community food projects

Jan
24

North York makes good things happen

Welcome to 2013 and the first Foodie Drinks of the year! It’s Toronto's chance to mingle, share ideas, get involved, and build relationships around food.

We’re excited by the incredible community food interest and energy in North York and happy to be hosted here this month to connect good work from Caledonia to Yonge to Vic Park. 

You're invited to come learn and share about exciting new initiatives and businesses, like special guests from Delightfully Yours Catering Services and Oriole Food Space. Everyone involved in a community food project or business will have an opportunity to share their good work as well.

Let people know you're coming on our Facebook event + help us promote on Twitter with #FoodieDrinks, and sharing these details in your community.

We'll be at Smokey Joe’s (second floor), two blocks from Sheppard Station. 

Special thanks to the Faculty of Environmental Studies at York University for sponsoring this event. We'd like to thank event partners for being involved and spreading the word: North York Community House, Bathurst-Finch Network Food Action Team, North York Harvest Food Bank, Afri-Can Food Basket, Shores Jewish Environmental Programs, Toronto Green Community, Toronto Youth Food Policy Council, Toronto Food Policy Council, Sustain Ontario, FoodShare, Fresh City Farms, Councillor Shelley Carroll, Councillor John Filion, Councillor Josh Colle, Councillor Jaye Robinson.

Location: Smokey Joe's Cafe, second floor, 4899 Yonge Street, two blocks north of Sheppard Station

Time: 7-10PM, Tuesday February 5

Cost: Free!

In 2013 we are asking all who can to contribute $25 or what you can to keep food Forward going strong. Contribute online.

We regret we weren't able to find a wheelchair accessible location this time. Please let us know if we can help you connect with North York initiatives.

Nov
9

Calling for unanimous support to GrowTO

Food Forward has called on councillors to fully endorse Scaling Up Urban Agriculture today as the Parks and Environment Committee discusses a report moved by Councillor Mary-Margaret McMahon highlighting recommendations from the GrowTO Action Plan.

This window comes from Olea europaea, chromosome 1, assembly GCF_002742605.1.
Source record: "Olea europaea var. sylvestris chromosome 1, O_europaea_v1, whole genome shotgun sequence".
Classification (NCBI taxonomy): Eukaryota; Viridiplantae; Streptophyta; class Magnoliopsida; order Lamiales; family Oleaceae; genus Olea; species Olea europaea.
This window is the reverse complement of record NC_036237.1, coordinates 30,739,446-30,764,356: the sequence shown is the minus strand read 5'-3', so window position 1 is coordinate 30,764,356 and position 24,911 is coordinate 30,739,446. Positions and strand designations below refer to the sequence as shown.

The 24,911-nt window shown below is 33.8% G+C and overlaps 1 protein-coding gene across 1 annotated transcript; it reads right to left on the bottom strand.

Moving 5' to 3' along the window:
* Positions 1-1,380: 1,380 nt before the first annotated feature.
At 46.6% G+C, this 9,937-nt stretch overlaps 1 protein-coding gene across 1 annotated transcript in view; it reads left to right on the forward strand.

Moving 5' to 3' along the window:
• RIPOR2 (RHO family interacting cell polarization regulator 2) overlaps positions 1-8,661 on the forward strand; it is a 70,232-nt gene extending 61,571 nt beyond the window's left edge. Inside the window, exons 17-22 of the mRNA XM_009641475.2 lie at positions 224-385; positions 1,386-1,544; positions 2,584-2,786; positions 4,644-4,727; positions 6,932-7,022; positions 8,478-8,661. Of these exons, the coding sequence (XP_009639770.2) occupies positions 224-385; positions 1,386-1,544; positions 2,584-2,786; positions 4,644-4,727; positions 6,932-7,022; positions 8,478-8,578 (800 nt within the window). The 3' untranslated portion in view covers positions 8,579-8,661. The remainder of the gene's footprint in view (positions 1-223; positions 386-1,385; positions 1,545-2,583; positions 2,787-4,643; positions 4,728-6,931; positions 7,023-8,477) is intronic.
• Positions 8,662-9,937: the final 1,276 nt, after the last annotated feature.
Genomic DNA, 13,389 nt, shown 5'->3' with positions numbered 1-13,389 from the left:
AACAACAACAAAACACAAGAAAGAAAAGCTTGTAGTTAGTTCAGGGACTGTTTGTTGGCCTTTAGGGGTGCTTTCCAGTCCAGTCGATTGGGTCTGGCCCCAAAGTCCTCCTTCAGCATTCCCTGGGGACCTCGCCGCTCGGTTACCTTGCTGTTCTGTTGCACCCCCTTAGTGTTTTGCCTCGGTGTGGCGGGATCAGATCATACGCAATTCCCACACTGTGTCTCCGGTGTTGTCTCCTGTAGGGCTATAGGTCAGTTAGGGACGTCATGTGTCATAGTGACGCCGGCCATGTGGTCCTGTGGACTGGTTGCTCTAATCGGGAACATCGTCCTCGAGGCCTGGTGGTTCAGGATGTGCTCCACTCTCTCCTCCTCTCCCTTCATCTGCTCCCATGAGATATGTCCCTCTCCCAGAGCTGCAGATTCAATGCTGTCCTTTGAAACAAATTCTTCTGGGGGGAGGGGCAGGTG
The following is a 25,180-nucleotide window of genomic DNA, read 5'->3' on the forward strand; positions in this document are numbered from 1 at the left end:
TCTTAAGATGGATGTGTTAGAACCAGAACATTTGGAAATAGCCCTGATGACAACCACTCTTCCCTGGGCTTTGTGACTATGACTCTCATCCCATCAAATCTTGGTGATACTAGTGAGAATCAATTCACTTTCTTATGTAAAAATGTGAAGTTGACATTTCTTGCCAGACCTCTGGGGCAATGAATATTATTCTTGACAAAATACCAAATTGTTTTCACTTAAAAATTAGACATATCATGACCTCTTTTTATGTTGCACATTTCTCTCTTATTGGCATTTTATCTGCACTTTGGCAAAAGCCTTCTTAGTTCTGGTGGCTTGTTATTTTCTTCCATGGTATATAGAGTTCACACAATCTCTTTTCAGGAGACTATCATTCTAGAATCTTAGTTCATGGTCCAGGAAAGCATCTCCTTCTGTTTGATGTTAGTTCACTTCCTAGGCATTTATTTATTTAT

We have written in support of the recommmndations after a remarkable show of interest in urban agriculture this summer and increasing support over the last decade in the form of several reports, city strategies, community programs and new enterprises. We are looking forward to see the City will take another step forward in its support of an urban agriculture program and a co-ordinated office. 

As the number of Torontonians vulnerable to food insecurity increases due to the economic situation, urban agriculture can be part of a strategy for increasing access to good food, and create jobs in all parts of the City. 

To do this, we'll need to see an increase in support and leadership from the City to end any unnecessary hurdles faced by community members, agencies, or budding entrepreneurs. The City support within a number of divisions that exists has been helpful in producing results. Stumbling blocks are sometimes faced in Parks, due to lack of City staff resources, and will erode somewhat in 2013 due to the loss of the Live Green animator program. The recommendations also aim to review policy change to support land use and sale of food.

We hope for unanimous support and a strong call from the Committee to see a report return in good time that will bring enhanced City support and a clear, simple program to respond to Torontonians' action in the growing and distribution of food.

Find Councillor McMahon's letter and motion and the GrowTO Action Plan and its many more recommendations for Toronto's food and political community. And more here on our past urban ag work.

Nov
8

How do our gardens grow?

Community gardening is on a roll in Toronto. Gardens are part of most community food programs and a part of developments in new park and neighbourhoods plans throughout the City.

Despite this, the City hasn't met its 1999 target of a garden in every ward... we're short about 19 wards (outof 44). Though the target may have been more symbolic than practical (it takes a community not government itself to create a garden), there is still work that City staff, residents, and councillors can do together to achieve our potential.

Taking leadership in this work has been the Live Green community animators under EcoSpark, who have been working all over the City supporting residents to start community gardens along with other local food and environmental projects. Food Forward has worked in partnership with the four animators and watched them do amazing things to support and enable community work. For example, our Food For Ward rep in ward 25 is working with North York's community animator to start a community garden in York Mills.